Strachan said she didn’t have any goals for her Substack starting out, other than to have a place to share links and meet new people. But, it’s clearly hit a nerve with readers, as it’s accumulated thousands of subscribers.

“As a founder, you spend a lot of time looking at Excel spreadsheets or working on financials – you can get far away from the consumer,” she said. 

Thus, she likes that Substack has allowed her to talk to more people. Strachan’s newsletter is described as “an anecdotal Substack about how fashion fits into our daily lives.” In the comments, like on a post about “Old Ralph Lauren,” people will talk about where to find quality vintage clothing or what pieces of clothing they consider to be timeless. 

Anecdotes like these help inform her business, she said, because it gives her valuable insight into what people are buying and why. “There is obviously a massive narrative right now around how expensive things are,” she said.

Similarly, Crown Affair’s Cohen said that one trend she has observed from her social media right now is that “people want high-low.” As an example, on Instagram, she posted a photo of herself visiting one of Crown Affair’s towers in Sephora. In the photo, she was wearing a simple white T-shirt. “Eight people separately DM’d me asking, where is this T-shirt from?” Cohen recalled. “It was like a $20 Uniqlo shirt — that’s stuff that moves.” 

Anecdotes like these, Strachan said, are important. They also can’t be gleaned easily from surveys. 

As a founder, Strachan said, “You don’t want to be disconnected from the real world.” She went on, “What has been really helpful for me in general on Instagram — and on Substack — is to talk to our customers and to feel connected to people that I have never met.”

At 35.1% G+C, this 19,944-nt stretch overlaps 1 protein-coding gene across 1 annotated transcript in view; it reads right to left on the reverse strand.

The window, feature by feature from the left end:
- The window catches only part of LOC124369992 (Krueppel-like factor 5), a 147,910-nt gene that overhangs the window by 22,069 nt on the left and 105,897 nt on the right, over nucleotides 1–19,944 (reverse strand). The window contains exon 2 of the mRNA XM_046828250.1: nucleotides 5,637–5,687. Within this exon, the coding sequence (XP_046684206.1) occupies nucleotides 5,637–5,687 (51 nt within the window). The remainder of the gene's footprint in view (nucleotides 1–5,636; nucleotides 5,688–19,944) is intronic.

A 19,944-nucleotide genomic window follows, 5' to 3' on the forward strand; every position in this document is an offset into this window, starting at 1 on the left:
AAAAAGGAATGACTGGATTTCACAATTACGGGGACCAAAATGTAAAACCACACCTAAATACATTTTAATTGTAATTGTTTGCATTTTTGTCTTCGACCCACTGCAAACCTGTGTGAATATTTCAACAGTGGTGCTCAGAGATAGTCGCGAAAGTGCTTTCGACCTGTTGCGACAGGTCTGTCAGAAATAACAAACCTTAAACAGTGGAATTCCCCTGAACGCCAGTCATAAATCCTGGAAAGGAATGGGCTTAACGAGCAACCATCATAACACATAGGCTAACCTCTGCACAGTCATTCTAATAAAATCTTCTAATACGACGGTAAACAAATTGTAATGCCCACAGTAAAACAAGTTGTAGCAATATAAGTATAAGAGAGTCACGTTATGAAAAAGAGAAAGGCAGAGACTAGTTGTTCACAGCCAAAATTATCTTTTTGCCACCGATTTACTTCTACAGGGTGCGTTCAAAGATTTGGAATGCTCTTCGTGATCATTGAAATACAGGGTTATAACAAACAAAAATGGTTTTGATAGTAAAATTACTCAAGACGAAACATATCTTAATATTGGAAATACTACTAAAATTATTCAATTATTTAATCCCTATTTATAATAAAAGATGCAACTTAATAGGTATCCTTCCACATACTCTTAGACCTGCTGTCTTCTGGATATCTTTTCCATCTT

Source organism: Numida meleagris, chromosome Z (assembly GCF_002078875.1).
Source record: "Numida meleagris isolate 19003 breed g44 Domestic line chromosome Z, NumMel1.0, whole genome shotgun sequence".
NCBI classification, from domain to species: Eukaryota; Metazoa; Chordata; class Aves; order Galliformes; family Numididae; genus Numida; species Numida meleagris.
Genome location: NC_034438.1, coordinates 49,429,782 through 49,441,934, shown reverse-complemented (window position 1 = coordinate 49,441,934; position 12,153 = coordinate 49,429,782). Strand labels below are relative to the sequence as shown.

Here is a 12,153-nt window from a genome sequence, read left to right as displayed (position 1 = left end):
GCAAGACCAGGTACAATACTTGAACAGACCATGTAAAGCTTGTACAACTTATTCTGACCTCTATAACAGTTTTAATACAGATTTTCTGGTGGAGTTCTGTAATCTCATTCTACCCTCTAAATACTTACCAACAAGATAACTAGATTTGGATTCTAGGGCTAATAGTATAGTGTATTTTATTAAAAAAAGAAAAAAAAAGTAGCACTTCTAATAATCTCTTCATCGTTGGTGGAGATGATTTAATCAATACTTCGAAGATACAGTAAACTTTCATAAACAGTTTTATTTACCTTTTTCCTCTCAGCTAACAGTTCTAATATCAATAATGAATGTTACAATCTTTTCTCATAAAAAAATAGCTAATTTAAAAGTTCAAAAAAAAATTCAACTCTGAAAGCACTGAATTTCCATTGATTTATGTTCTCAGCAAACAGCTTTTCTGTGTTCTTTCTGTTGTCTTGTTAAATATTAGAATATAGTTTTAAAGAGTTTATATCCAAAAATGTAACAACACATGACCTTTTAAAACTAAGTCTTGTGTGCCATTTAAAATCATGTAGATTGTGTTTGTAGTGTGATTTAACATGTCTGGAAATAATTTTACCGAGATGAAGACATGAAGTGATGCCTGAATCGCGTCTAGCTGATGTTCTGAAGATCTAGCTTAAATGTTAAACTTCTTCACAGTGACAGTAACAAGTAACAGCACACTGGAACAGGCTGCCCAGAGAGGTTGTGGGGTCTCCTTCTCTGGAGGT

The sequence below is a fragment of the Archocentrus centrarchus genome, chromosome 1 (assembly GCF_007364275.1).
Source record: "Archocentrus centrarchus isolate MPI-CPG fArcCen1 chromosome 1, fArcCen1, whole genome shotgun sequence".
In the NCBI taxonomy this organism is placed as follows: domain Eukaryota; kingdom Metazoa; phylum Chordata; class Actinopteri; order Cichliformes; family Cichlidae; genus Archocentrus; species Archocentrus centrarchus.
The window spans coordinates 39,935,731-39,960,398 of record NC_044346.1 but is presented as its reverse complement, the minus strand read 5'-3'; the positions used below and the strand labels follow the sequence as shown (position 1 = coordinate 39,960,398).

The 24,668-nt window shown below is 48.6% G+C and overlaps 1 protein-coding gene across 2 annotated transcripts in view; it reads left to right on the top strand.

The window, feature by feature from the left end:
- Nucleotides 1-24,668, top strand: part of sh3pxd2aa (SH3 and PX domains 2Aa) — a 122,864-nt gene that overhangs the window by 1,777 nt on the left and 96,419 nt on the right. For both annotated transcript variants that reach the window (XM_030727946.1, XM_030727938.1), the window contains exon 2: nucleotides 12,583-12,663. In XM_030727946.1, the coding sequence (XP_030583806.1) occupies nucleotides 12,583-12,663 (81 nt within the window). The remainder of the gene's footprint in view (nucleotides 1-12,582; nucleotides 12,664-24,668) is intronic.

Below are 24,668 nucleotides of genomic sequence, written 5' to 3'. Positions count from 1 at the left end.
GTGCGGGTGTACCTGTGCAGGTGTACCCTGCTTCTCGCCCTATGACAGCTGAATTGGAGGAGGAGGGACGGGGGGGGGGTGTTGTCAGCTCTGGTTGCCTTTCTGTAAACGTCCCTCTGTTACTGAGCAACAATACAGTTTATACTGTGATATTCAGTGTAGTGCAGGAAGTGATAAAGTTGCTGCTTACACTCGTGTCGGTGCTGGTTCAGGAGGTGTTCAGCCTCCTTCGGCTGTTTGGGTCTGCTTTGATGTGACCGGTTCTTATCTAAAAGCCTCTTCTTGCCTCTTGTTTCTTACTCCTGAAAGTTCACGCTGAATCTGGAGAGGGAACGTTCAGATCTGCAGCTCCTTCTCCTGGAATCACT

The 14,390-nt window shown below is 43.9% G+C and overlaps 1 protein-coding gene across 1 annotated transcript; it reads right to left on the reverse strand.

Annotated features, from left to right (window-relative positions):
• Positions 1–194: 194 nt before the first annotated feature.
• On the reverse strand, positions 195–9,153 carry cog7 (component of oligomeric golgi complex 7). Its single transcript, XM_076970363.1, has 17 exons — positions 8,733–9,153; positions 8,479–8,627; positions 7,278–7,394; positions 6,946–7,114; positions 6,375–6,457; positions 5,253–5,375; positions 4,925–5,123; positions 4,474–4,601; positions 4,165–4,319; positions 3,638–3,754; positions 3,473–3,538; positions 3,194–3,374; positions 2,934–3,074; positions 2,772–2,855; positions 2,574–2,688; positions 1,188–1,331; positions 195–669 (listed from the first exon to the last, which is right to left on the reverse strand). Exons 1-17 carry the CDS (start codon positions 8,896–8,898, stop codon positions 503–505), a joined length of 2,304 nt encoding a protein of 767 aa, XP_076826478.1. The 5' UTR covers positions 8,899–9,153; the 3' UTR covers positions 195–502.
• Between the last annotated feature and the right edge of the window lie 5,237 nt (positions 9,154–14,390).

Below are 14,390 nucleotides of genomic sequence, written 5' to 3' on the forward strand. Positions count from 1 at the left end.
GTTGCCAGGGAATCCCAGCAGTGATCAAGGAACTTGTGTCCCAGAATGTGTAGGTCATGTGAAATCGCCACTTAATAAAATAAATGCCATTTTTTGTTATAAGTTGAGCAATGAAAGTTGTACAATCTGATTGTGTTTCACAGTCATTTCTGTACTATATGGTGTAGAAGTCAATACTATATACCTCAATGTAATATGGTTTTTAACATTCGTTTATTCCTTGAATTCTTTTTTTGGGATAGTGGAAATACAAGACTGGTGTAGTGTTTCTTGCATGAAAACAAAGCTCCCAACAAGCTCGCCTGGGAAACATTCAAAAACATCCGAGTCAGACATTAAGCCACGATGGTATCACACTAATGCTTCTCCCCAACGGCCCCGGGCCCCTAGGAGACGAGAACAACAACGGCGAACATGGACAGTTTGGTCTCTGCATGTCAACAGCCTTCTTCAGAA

What I’m reading 

  • Beauty Independent has a case study on how the deodorant brand Monks got into Erewhon after initially being rejected by the retailer. 
  • The Business of Fashion looks at how acquirers of DTC brands like Baboon to the Moon and Outdoor Voices seek to improve operations while also maintaining the brand’s unique identity. 
  • The Information examines what the acquisition landscape looks like for beauty startups this year. While beauty remains a hot area for investment, investment bankers are skeptical that many deals will get done this year as potential strategic acquirers remain cautious. 

What we’ve covered 

  • Sexual health brand Stix is undergoing a rebrand and says it is profitable after it cut all paid marketing spend starting in October.
  • Womenswear startup M.M. LaFleur and furniture startup Perigold are teaming up to sell each other’s products. The partnership was born after M.M. LaFleur used Perigold’s products to doctorate its stores.
  • Investors and founders sound off on how they are adjusting to the new VC landscape.